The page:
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parts of a line; and now and then spondees also, though less frequently; and the use of those feet, particularly the trochee, is the means of producing the most delightful changes in the rhythm, and giving sprightliness and elegance to the movement. Thus in the passage immediately following that quoted from Milton, trochees are used in the third, fourth, and fifth lines, that vary the movement, and give it a life and rapidity far greater than a mere series of iambics would possess.
"Or if Sion hill
Dělight thĕe mōre, and Siloa's brook that flowed
Invoke thy aid to my ădventurðus sống,
Here the prolonged or heavy accent of fast, that, and things, at the beginning of the third, fifth, and seventh lines, and of while at the commencement of the last half of the sixth, by reversing the movement the verse would otherwise have, breaks the monotony, and gives a vivacity and charm to the modulation like that produced in music by passing from a long to a short note, and from a short to a long
one, or the elevation or descent of the voice from one tone to another.
This effect of the trochee at the commencement of a line is exemplified in the following passage:
"Thus Sātăn tālking to his nearěst māte,
By ancient Tarsus hēld, or thāt sea-beast
Mōors by his side under thě lẽe, while night
Heap on himself dămnation, while he sought
If the trochees with which nine of these lines commence were exchanged for iambics, the modulation from its uniformity would be comparatively tame, like a succession of bars in music in a monotone. By introducing them with trochees, an effect is produced analogous to a change in a tune to a quicker movement, or to a variation of positions and attitudes in a dance.
Another important element in the rhythm of verse is the cæsura or pause, at or near the centre of the line, dividing it into two parts, that, though not always equal in syllables, are to be pronounced as near as may be in equal times. This pause, which is followed by another of equal length at the end of the line, gives a perpetual swell and subsidence, as it were, to the pronunciation, like the vibrations of a pendulum; and varied as a portion of the lines are by trochees and spondees, invests it, to a tuneful ear, with the charm of a delicate musical movement. In the pronunciation, the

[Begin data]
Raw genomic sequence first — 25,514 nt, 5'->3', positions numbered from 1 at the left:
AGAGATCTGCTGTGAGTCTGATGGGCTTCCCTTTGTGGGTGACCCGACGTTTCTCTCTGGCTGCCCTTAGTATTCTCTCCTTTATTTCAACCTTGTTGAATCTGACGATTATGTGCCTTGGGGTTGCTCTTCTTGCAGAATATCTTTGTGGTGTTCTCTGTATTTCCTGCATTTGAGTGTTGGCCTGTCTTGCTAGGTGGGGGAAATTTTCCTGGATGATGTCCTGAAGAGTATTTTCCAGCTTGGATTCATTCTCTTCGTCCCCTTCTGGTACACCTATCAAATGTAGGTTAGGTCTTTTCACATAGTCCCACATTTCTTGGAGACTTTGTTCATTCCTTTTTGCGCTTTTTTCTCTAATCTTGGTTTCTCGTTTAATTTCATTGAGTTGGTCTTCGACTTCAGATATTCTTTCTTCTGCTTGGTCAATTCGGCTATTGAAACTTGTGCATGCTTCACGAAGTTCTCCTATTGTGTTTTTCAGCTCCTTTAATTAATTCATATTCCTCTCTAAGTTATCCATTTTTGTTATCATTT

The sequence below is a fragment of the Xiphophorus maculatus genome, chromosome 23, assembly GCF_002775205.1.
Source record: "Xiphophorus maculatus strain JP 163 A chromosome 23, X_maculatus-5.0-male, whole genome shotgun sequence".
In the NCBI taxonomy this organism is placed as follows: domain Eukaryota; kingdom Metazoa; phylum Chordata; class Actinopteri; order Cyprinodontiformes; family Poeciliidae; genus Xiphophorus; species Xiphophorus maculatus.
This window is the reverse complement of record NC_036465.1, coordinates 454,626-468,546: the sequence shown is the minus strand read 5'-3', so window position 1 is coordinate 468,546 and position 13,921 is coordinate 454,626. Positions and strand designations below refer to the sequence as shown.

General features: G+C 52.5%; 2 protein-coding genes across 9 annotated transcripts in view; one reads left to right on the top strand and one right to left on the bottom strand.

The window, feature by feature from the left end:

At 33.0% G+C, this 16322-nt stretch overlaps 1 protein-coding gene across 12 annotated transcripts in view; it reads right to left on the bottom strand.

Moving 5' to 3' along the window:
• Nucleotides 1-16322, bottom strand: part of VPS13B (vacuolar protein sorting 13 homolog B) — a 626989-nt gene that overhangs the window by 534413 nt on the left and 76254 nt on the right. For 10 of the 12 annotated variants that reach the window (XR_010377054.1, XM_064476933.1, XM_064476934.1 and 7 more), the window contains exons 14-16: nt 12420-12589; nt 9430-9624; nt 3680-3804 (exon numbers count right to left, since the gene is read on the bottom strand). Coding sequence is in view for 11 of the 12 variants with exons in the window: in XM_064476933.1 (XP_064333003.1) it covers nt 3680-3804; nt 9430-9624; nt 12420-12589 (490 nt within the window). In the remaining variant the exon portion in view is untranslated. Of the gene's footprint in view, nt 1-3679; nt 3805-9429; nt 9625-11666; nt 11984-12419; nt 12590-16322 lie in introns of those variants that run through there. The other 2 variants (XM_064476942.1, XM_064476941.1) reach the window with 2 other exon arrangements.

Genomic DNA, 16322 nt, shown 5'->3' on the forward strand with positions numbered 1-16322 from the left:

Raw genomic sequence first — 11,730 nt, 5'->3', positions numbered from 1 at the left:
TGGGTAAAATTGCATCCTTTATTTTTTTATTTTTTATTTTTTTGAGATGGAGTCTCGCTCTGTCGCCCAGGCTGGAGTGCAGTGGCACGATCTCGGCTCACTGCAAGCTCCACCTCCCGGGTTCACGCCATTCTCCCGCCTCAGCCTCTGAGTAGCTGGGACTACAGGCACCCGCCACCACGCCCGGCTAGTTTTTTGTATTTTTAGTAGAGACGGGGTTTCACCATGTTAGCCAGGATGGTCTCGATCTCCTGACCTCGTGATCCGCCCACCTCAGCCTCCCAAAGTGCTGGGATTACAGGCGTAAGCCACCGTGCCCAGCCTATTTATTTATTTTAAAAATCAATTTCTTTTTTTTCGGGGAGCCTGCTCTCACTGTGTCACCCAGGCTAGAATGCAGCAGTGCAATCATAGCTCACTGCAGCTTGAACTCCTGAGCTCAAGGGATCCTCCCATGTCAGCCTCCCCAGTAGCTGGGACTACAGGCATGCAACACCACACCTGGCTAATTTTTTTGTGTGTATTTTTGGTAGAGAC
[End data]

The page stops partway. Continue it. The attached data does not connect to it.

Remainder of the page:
principal emphasis is thrown generally on a single syllable, sometimes on two in each branch of the line; in the first generally on the second syllable, in the second also occasionally on the second, usually on the last, and sometimes both on the last and next but one to the last. Thus in Milton's lines:
"About them frisking play'ed
All beasts' of the earth, since wild', and of all chase'
Sport'ing the lion romp'd', and in his paw'
Gam'boll'd before them; the unwieldy el'ephant,
To make them mirth, used' all his might, and wreath'd'
PARADISE LOST, b. iv.
Though the other long syllables are prolonged or accented beyond the short ones, a so much stronger emphasis is thrown upon these, that the others are made in a measure subordinate to them, and a pulsation given to the movement that answers to the regular step in a stately march, or the measured breathings in a musical air.
This bold and vigorous rhythm is characteristic of Milton's verse, and is one of the elements of the peculiar sweetness and majesty that distinguish it from others. Nearly all his lines consist of two groups of words, expressing different thoughts, or treating of different things, that admit naturally of a division by a pause. Thus:
"Meanwhile', in utmost lon'gitude,—where heav'en-
Th' un'armed youth' of heaven,-but nigh' at hand-